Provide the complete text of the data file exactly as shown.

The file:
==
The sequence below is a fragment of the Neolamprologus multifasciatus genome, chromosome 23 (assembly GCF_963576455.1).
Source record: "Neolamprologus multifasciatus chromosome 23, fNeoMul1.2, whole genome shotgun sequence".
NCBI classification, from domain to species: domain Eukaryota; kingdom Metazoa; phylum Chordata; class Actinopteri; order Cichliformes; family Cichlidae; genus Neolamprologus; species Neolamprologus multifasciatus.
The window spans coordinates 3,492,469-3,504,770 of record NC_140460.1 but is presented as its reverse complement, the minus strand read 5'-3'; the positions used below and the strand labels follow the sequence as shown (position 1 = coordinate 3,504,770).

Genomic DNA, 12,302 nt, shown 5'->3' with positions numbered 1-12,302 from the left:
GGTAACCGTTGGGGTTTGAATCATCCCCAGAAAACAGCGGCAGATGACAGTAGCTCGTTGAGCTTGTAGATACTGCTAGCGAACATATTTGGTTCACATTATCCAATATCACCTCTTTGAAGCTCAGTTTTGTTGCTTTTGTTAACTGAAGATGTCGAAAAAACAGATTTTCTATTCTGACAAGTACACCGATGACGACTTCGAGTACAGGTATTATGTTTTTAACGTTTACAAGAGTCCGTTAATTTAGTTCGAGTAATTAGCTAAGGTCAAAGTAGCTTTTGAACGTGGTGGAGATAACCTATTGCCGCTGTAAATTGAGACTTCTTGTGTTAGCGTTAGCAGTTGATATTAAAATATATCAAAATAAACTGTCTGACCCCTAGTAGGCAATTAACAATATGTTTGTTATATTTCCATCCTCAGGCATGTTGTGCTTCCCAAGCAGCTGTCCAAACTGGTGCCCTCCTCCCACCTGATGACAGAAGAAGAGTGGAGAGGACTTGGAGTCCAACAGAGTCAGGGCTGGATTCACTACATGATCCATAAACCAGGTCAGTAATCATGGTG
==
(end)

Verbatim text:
The sequence below is a fragment of the Neolamprologus multifasciatus genome, chromosome 23 (assembly GCF_963576455.1).
Source record: "Neolamprologus multifasciatus chromosome 23, fNeoMul1.2, whole genome shotgun sequence".
NCBI classification, from domain to species: domain Eukaryota; kingdom Metazoa; phylum Chordata; class Actinopteri; order Cichliformes; family Cichlidae; genus Neolamprologus; species Neolamprologus multifasciatus.
The window spans coordinates 3,492,469-3,504,770 of record NC_140460.1 but is presented as its reverse complement, the minus strand read 5'-3'; the positions used below and the strand labels follow the sequence as shown (position 1 = coordinate 3,504,770).

Genomic DNA, 12,302 nt, shown 5'->3' with positions numbered 1-12,302 from the left:
GGTAACCGTTGGGGTTTGAATCATCCCCAGAAAACAGCGGCAGATGACAGTAGCTCGTTGAGCTTGTAGATACTGCTAGCGAACATATTTGGTTCACATTATCCAATATCACCTCTTTGAAGCTCAGTTTTGTTGCTTTTGTTAACTGAAGATGTCGAAAAAACAGATTTTCTATTCTGACAAGTACACCGATGACGACTTCGAGTACAGGTATTATGTTTTTAACGTTTACAAGAGTCCGTTAATTTAGTTCGAGTAATTAGCTAAGGTCAAAGTAGCTTTTGAACGTGGTGGAGATAACCTATTGCCGCTGTAAATTGAGACTTCTTGTGTTAGCGTTAGCAGTTGATATTAAAATATATCAAAATAAACTGTCTGACCCCTAGTAGGCAATTAACAATATGTTTGTTATATTTCCATCCTCAGGCATGTTGTGCTTCCCAAGCAGCTGTCCAAACTGGTGCCCTCCTCCCACCTGATGACAGAAGAAGAGTGGAGAGGACTTGGAGTCCAACAGAGTCAGGGCTGGATTCACTACATGATCCATAAACCAGGTCAGTAATCATGGTG